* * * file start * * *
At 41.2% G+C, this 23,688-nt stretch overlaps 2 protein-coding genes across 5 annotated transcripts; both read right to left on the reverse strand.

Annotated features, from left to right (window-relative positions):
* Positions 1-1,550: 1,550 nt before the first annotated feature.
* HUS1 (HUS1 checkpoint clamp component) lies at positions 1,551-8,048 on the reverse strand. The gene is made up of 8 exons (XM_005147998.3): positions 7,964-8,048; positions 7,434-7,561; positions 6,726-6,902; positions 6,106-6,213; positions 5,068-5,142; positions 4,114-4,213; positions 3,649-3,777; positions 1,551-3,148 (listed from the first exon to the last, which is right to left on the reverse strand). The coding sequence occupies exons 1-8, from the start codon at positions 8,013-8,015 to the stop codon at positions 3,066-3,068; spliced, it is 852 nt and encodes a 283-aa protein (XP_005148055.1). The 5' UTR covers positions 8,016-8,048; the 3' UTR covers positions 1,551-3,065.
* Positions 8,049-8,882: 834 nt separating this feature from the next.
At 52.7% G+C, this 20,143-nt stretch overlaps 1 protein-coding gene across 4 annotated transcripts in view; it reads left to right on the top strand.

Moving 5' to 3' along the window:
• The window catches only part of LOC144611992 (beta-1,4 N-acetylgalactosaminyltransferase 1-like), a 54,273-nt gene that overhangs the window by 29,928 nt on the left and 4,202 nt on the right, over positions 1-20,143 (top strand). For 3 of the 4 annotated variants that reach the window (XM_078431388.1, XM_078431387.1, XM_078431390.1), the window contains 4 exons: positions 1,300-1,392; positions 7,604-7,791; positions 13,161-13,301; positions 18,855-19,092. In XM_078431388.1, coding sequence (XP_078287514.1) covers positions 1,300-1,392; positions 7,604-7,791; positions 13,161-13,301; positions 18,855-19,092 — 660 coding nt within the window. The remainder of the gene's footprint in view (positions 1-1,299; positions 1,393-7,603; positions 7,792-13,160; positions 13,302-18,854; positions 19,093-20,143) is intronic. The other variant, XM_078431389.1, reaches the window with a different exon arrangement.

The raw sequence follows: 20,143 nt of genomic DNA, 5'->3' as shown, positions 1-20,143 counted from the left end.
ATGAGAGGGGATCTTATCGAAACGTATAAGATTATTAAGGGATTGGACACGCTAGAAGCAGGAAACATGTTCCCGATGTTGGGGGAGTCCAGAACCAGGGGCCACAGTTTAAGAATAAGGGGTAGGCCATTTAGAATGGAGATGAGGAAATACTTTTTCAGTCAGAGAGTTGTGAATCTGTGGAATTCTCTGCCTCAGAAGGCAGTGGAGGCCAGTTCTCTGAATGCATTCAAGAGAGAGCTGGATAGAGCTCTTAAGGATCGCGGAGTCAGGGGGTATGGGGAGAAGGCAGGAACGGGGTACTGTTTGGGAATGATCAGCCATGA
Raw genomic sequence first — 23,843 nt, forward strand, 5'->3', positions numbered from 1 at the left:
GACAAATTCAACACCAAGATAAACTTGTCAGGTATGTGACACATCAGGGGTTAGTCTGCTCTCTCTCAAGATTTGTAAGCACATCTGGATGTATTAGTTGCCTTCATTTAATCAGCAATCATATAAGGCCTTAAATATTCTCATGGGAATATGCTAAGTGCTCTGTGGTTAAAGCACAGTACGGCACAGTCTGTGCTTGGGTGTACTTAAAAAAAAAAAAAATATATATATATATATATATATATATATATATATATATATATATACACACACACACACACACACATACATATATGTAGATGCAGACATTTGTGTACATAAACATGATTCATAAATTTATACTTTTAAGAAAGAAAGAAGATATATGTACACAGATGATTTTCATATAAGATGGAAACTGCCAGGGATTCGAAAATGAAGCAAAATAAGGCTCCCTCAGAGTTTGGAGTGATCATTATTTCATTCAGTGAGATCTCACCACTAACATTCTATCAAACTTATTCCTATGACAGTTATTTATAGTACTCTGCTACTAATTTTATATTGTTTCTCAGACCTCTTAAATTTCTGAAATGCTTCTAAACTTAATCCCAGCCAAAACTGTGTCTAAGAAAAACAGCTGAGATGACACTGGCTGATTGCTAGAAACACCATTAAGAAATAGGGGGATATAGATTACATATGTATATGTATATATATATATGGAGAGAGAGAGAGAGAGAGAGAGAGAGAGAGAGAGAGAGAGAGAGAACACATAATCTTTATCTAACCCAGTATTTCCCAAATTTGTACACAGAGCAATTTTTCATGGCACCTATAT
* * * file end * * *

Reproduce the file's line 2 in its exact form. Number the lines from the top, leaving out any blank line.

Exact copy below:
Annotated features, from left to right (window-relative positions):